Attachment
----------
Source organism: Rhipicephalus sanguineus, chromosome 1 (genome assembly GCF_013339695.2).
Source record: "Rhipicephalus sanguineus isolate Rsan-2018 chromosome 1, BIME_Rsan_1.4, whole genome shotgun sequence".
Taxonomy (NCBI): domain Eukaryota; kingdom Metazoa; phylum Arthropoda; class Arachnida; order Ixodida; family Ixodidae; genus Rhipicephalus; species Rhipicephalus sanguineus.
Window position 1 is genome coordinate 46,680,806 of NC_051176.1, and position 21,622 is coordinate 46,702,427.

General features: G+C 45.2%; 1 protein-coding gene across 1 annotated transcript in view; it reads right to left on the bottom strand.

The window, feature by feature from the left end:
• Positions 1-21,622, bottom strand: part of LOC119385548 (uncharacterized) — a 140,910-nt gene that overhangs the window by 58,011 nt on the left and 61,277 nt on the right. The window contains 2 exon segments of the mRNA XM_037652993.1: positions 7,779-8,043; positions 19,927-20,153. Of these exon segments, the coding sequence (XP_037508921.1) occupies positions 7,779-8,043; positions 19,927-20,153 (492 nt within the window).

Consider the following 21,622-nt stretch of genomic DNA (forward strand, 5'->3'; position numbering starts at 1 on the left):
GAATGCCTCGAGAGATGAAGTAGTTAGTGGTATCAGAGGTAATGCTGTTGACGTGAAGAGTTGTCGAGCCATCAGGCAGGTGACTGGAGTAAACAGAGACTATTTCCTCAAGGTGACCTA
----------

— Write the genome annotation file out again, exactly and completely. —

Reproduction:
Source organism: Rhipicephalus sanguineus, chromosome 1 (genome assembly GCF_013339695.2).
Source record: "Rhipicephalus sanguineus isolate Rsan-2018 chromosome 1, BIME_Rsan_1.4, whole genome shotgun sequence".
Taxonomy (NCBI): domain Eukaryota; kingdom Metazoa; phylum Arthropoda; class Arachnida; order Ixodida; family Ixodidae; genus Rhipicephalus; species Rhipicephalus sanguineus.
Window position 1 is genome coordinate 46,680,806 of NC_051176.1, and position 21,622 is coordinate 46,702,427.

General features: G+C 45.2%; 1 protein-coding gene across 1 annotated transcript in view; it reads right to left on the bottom strand.

The window, feature by feature from the left end:
• Positions 1-21,622, bottom strand: part of LOC119385548 (uncharacterized) — a 140,910-nt gene that overhangs the window by 58,011 nt on the left and 61,277 nt on the right. The window contains 2 exon segments of the mRNA XM_037652993.1: positions 7,779-8,043; positions 19,927-20,153. Of these exon segments, the coding sequence (XP_037508921.1) occupies positions 7,779-8,043; positions 19,927-20,153 (492 nt within the window).

Consider the following 21,622-nt stretch of genomic DNA (forward strand, 5'->3'; position numbering starts at 1 on the left):
GAATGCCTCGAGAGATGAAGTAGTTAGTGGTATCAGAGGTAATGCTGTTGACGTGAAGAGTTGTCGAGCCATCAGGCAGGTGACTGGAGTAAACAGAGACTATTTCCTCAAGGTGACCTA